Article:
5 essential skills for effective leadership
1. Engage others in shared meaning
Leaders should learn to mobilise their employees not to blindly follow them by virtue of their title, but because they’re able to see (and buy into) a clear vision set out in front of them that resonates with their core values and beliefs.
2. Offer a distinct and compelling voice
What truly separates great leaders from the rest is their distinctive style, and the ability to say something new that deeply touches those they seek to inspire. Too many leaders pitch ideas we already know, or that they don’t really believe in themselves, which is why they often hit brick walls in their efforts to progress. Leaders who are compelling are able to find new ways to get their message across effectively in a way that sticks.
People aren’t stupid, and most have built-in BS detectors. They know when a leader is being incongruent when, say, they talk about the importance of employee engagement and yet spend little or no time getting to know their own team. Leaders who possess integrity command respect. Leaders who are incongruent command compliance for as long as it’s useful for employees to remain compliant.
The ability to grasp context and adapt to difficulties with resilience is key for any leader who wishes to inspire and empower. Leaders who adopt a one-approach-fits-all to their employees, circumstances and unexpected situations are doomed to failure.
This is a tough skill to cultivate… for everyone else, of course. Most of us believe we know our strengths and weaknesses, and more so that we would move to fix any weakness when we come across it. Unfortunately, self-reflection and genuine efforts to see ourselves in a more objective light are few and far between. Leaders who are self-aware are able to get out of their own way, learn from others, and sincerely look to improve in their areas of weakness.
This might interest you: Engagement Habits Of Effective Managers
4 reasons leaders lose their way
1. They become inward-looking
Leaders lead people. That may sound obvious but, after a time, many leaders forget this and start supporting themselves instead, negating their role as mentors and support for those in their team. They become power-hungry control freaks, more interested in carving a legacy in their own name rather than building something of genuine worth for their team and others.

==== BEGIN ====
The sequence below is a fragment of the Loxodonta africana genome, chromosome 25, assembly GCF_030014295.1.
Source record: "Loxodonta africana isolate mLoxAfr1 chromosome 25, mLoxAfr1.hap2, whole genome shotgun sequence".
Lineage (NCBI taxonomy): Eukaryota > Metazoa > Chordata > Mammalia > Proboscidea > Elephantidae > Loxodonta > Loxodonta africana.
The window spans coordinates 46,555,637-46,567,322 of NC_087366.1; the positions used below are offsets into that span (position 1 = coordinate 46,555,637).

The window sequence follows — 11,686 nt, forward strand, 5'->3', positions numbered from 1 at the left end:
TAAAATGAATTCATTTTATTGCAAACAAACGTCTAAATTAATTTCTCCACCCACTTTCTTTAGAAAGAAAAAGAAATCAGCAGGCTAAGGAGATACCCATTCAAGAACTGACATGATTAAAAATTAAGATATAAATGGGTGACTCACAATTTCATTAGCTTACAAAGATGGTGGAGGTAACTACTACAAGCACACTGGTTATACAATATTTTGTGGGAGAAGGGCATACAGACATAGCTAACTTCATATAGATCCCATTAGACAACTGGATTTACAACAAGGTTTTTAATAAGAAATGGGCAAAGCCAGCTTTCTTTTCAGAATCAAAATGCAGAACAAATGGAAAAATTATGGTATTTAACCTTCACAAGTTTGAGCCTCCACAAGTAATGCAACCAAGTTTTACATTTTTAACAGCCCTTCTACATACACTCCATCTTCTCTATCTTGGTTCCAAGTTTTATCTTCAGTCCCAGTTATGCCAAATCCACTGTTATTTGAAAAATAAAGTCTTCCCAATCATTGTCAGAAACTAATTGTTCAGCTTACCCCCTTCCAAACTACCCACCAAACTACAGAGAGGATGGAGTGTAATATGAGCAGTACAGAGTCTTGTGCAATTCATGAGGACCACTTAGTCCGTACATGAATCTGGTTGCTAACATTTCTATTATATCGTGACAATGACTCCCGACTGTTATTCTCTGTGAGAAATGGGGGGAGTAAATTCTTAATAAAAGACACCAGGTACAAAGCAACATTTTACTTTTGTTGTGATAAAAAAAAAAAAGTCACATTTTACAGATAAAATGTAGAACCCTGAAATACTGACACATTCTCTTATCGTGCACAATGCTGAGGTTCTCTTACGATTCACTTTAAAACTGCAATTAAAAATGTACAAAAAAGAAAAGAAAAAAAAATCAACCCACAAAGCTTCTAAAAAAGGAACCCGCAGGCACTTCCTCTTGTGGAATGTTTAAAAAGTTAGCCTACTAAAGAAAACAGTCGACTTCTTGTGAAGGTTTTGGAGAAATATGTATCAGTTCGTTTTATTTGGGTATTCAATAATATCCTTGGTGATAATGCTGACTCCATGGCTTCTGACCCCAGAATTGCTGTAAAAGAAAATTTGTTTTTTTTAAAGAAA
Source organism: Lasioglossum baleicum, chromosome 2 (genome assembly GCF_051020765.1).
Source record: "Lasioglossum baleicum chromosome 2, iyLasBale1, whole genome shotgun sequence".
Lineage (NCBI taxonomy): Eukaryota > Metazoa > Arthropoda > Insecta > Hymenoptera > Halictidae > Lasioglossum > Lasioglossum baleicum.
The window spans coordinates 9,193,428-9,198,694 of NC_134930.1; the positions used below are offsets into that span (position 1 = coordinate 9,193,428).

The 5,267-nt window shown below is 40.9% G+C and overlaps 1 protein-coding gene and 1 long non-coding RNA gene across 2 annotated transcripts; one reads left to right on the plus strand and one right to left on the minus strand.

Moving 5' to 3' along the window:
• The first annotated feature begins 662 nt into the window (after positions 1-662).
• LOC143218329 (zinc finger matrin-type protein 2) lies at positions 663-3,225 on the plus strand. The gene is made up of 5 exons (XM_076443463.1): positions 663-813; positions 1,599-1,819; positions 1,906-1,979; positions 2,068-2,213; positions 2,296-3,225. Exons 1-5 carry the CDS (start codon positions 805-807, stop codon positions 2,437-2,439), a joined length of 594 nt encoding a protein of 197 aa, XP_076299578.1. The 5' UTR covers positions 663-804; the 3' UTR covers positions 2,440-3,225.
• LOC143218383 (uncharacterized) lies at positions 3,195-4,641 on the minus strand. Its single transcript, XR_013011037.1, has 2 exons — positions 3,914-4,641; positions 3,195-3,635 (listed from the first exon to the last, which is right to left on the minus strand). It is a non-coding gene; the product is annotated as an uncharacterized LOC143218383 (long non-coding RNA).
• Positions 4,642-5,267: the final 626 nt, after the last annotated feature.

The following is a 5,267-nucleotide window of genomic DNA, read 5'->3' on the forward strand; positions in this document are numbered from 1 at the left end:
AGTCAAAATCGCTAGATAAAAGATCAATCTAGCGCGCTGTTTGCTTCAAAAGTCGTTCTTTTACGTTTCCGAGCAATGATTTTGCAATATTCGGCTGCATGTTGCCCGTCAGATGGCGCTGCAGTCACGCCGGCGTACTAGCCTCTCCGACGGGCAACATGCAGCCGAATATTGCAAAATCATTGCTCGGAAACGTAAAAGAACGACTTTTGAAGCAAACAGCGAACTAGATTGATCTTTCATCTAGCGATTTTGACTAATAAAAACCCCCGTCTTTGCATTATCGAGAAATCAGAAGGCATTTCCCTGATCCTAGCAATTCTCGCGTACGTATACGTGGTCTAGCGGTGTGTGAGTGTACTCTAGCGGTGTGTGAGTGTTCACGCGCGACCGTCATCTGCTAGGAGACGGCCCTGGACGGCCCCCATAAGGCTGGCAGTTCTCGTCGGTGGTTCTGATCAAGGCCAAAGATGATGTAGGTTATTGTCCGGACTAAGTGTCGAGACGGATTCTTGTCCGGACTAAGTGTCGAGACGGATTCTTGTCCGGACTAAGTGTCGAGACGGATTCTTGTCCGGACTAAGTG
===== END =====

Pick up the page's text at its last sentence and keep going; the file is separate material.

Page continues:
2. They get complacent
The best leaders will often describe themselves as students (and mean what they say). Others will reach a certain status or number of years of experience and believe there’s nothing left to learn – though they will continue to talk a good game about lifelong learning. They ignore their own team and their suggestions (at their peril), and often end up with people who have nothing left to say after a time, due to a lack of effective communication.
3. They remain rigid
Times change, environments shift, industries evolve, and technology advances… and yet there are leaders who are stoic in their belief that how things were done 10 years ago are still relevant today, when the way things were done five years ago are all but outmoded. The refusal to adapt is a symptom of complacency: “This is the way we’ve always done it” is a favourite mantra for leaders who cling desperately to the past and spend their time wishing for the glory days of yesterday, rather than adapting to create glory days of tomorrow.
4 They don’t communicate well
Hands up who believes that leaders who speak well are good communicators? You’re not alone. Communication – effective communication – is a two-way street, with the best communicators spending much more time asking questions and listening than they spend talking. Leaders who fail to communicate well are those whose employees have little-to-no idea of the direction they’re going in and who, at best, are offered a broad and vague description of the leader’s vision and goals.
Sandy’s earliest crucible moment came as a child, when he ate some party food pre-party and subsequently blamed his dog. He feels he emerged stronger from the experience. To connect with Sandy, you can follow him on Twitter @RealSClarke.